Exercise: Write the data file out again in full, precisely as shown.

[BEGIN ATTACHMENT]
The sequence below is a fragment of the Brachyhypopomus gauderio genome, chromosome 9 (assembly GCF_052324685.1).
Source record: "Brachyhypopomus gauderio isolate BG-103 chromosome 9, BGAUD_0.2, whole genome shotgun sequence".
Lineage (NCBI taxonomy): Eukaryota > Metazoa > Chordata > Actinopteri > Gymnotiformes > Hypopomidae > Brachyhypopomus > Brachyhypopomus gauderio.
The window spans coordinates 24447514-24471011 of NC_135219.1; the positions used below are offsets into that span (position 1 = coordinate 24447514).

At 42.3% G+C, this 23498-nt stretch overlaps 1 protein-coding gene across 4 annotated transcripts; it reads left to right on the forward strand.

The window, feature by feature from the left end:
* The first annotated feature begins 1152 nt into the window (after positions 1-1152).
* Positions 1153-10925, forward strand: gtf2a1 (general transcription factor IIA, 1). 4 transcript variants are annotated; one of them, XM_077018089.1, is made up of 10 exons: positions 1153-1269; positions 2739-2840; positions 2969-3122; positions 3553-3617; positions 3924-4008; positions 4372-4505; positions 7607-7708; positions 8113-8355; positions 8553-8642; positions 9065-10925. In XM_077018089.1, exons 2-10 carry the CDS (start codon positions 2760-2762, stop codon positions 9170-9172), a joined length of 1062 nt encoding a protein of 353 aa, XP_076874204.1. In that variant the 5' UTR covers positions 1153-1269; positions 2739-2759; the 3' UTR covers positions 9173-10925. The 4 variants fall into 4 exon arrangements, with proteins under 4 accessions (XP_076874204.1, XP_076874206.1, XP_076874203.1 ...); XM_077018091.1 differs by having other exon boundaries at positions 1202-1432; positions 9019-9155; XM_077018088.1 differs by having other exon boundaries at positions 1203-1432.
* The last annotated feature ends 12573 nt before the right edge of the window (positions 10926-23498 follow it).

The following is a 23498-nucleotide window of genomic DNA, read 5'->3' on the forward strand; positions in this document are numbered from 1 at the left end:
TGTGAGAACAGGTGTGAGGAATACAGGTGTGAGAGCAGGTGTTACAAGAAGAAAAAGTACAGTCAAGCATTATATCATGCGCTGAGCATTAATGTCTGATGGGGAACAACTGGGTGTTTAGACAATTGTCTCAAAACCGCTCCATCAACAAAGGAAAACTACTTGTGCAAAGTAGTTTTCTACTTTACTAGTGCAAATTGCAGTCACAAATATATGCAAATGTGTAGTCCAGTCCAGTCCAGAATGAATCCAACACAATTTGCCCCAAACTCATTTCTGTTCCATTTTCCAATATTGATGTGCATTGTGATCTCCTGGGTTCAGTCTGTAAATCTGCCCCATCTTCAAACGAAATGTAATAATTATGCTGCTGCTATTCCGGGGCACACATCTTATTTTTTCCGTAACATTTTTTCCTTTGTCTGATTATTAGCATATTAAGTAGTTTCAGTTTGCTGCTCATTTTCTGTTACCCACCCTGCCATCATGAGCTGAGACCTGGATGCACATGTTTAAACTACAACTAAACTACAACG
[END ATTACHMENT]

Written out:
The sequence below is a fragment of the Brachyhypopomus gauderio genome, chromosome 9 (assembly GCF_052324685.1).
Source record: "Brachyhypopomus gauderio isolate BG-103 chromosome 9, BGAUD_0.2, whole genome shotgun sequence".
Lineage (NCBI taxonomy): Eukaryota > Metazoa > Chordata > Actinopteri > Gymnotiformes > Hypopomidae > Brachyhypopomus > Brachyhypopomus gauderio.
The window spans coordinates 24447514-24471011 of NC_135219.1; the positions used below are offsets into that span (position 1 = coordinate 24447514).

At 42.3% G+C, this 23498-nt stretch overlaps 1 protein-coding gene across 4 annotated transcripts; it reads left to right on the forward strand.

The window, feature by feature from the left end:
* The first annotated feature begins 1152 nt into the window (after positions 1-1152).
* Positions 1153-10925, forward strand: gtf2a1 (general transcription factor IIA, 1). 4 transcript variants are annotated; one of them, XM_077018089.1, is made up of 10 exons: positions 1153-1269; positions 2739-2840; positions 2969-3122; positions 3553-3617; positions 3924-4008; positions 4372-4505; positions 7607-7708; positions 8113-8355; positions 8553-8642; positions 9065-10925. In XM_077018089.1, exons 2-10 carry the CDS (start codon positions 2760-2762, stop codon positions 9170-9172), a joined length of 1062 nt encoding a protein of 353 aa, XP_076874204.1. In that variant the 5' UTR covers positions 1153-1269; positions 2739-2759; the 3' UTR covers positions 9173-10925. The 4 variants fall into 4 exon arrangements, with proteins under 4 accessions (XP_076874204.1, XP_076874206.1, XP_076874203.1 ...); XM_077018091.1 differs by having other exon boundaries at positions 1202-1432; positions 9019-9155; XM_077018088.1 differs by having other exon boundaries at positions 1203-1432.
* The last annotated feature ends 12573 nt before the right edge of the window (positions 10926-23498 follow it).

The following is a 23498-nucleotide window of genomic DNA, read 5'->3' on the forward strand; positions in this document are numbered from 1 at the left end:
TGTGAGAACAGGTGTGAGGAATACAGGTGTGAGAGCAGGTGTTACAAGAAGAAAAAGTACAGTCAAGCATTATATCATGCGCTGAGCATTAATGTCTGATGGGGAACAACTGGGTGTTTAGACAATTGTCTCAAAACCGCTCCATCAACAAAGGAAAACTACTTGTGCAAAGTAGTTTTCTACTTTACTAGTGCAAATTGCAGTCACAAATATATGCAAATGTGTAGTCCAGTCCAGTCCAGAATGAATCCAACACAATTTGCCCCAAACTCATTTCTGTTCCATTTTCCAATATTGATGTGCATTGTGATCTCCTGGGTTCAGTCTGTAAATCTGCCCCATCTTCAAACGAAATGTAATAATTATGCTGCTGCTATTCCGGGGCACACATCTTATTTTTTCCGTAACATTTTTTCCTTTGTCTGATTATTAGCATATTAAGTAGTTTCAGTTTGCTGCTCATTTTCTGTTACCCACCCTGCCATCATGAGCTGAGACCTGGATGCACATGTTTAAACTACAACTAAACTACAACG